“Growing up in middle school, the brown and dark-skinned girls were treated much worse than the light-skin girls," Felix said. "It always felt like there was a divide.”
She remembered being called harmful derogatory names not for her race but for the darker tone of her skin.
“While everyone else was compared to caramel, you would be compared to poop and sewage,” she said.
According to Williams-Klotz, colorism has also influenced beauty standards, which are often based on the racist assumption that white is preferable to dark.
“You see people trying to lighten their skin, trying to do makeup that lightens and brightens or avoiding the sun so they don’t get darker,” Williams-Klotz explained. “It’s incredibly harmful because it ungirds this expectation that dark skin is not beautiful.”
Felix explained that skin-bleaching products and advertisements are targeted toward populations with more dark-skinned individuals.
She described light skin as earning “favoritism,” feeding into the perception of light skin as more deserving and stripping dark-skinned individuals of positive qualities like beauty.
“Someone can deem you worthy or unworthy of deserving respect and love based on how light or dark your skin is,” Felix said.
Both of the students interviewed agreed that Iowa State does not offer adequate resources for students experiencing racial discrimination of any form.
“Iowa State doesn't offer many resources when dealing with racism, so the resources for dealing with colorism are even smaller and harder to come by,” the anonymous student said.
The student advised people of color to reach out to others who can relate to their experiences and find a support system to help discuss issues of colorism and discrimination.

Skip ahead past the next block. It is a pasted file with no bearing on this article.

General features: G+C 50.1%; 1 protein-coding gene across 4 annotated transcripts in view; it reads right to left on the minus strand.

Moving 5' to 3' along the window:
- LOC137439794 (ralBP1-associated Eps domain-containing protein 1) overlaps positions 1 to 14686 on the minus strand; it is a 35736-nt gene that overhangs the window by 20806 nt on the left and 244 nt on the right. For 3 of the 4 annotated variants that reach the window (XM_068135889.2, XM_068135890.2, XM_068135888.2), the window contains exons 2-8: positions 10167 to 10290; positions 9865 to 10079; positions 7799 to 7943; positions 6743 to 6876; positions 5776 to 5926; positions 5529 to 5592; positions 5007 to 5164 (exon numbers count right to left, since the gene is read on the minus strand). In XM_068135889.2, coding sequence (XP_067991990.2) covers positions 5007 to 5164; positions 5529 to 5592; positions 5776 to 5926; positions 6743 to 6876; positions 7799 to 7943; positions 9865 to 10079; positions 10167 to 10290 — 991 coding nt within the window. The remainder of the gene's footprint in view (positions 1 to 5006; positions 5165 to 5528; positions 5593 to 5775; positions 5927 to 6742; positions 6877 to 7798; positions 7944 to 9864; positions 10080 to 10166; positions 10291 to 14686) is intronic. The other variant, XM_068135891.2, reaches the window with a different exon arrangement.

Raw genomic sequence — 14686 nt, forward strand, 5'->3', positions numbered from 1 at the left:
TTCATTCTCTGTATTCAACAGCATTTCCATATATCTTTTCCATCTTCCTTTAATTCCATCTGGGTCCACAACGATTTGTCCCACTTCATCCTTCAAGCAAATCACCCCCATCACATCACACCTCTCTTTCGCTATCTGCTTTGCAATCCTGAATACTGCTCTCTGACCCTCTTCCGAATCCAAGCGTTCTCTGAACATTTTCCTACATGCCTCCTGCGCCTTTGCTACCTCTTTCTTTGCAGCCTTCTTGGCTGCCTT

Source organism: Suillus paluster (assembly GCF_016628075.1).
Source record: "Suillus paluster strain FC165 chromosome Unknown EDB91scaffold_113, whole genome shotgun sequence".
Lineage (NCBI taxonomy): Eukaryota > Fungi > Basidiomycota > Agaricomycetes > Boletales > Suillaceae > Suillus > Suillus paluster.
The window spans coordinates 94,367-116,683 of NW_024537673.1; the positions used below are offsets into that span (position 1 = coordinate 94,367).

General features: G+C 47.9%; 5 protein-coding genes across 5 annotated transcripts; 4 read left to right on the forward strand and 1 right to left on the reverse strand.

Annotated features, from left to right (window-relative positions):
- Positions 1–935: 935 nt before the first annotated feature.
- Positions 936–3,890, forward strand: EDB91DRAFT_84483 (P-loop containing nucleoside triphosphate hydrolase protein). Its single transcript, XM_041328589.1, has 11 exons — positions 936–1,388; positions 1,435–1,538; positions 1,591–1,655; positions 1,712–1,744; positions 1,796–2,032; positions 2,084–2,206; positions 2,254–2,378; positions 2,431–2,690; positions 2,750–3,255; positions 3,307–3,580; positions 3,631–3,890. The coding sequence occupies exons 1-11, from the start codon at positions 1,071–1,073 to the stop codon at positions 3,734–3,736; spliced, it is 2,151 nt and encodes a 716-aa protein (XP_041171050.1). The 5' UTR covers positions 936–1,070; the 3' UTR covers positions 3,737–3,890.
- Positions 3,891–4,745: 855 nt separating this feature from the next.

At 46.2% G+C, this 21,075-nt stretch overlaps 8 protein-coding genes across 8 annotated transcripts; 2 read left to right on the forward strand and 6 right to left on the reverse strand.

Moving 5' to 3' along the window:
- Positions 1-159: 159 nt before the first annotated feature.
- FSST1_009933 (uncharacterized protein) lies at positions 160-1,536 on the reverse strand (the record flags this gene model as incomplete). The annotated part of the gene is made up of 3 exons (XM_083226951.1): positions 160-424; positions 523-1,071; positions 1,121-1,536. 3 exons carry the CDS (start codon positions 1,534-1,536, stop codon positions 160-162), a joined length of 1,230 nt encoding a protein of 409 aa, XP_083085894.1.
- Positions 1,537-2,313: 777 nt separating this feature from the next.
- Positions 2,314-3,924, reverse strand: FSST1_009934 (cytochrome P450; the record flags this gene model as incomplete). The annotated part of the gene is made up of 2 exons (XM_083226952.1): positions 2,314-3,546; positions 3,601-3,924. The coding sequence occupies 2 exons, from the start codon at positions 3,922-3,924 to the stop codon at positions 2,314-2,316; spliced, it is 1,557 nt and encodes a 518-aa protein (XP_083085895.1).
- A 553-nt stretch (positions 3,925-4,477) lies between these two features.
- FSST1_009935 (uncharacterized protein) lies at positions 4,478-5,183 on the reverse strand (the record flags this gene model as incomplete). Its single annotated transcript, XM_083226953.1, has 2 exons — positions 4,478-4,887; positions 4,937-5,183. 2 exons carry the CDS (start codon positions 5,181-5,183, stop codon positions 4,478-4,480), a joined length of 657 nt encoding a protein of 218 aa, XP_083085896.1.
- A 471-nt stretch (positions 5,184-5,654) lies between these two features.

Felix further emphasized the lack of awareness and resources available to students of color experiencing racial discrimination.
“I don’t know of any resources Iowa State has for students dealing with [colorism]," Felix said. "I’m not even sure if Iowa State knows it’s an issue some of its students deal with.”
Felix said she feels that incidences of colorism are unavoidable, especially at a predominantly white institution like Iowa State.
Despite its prominence, the anonymous student explained that many white people “do not even know what colorism is, which is a problem itself.”
They said white people should try to educate themselves to support people of color.
“Not being aware of the different systems set in place to oppress folks is a form of privilege that people need to become aware of and dismantle,” the student said.
Williams-Klotz encouraged people to “Think about what your own assumptions are about people you see with lighter skin versus darker skin.”
She pointed to the implicit association test, which assesses individuals’ subconscious biases and preferences. According to the website, the skin tone test “often reveals an automatic preference for light skin relative to dark skin.”
Felix said the best way to prevent and stop colorism is to acknowledge and challenge it.
“Correct people when it happens,” she said. “If you feel like someone is saying something that isn’t right, call them out.”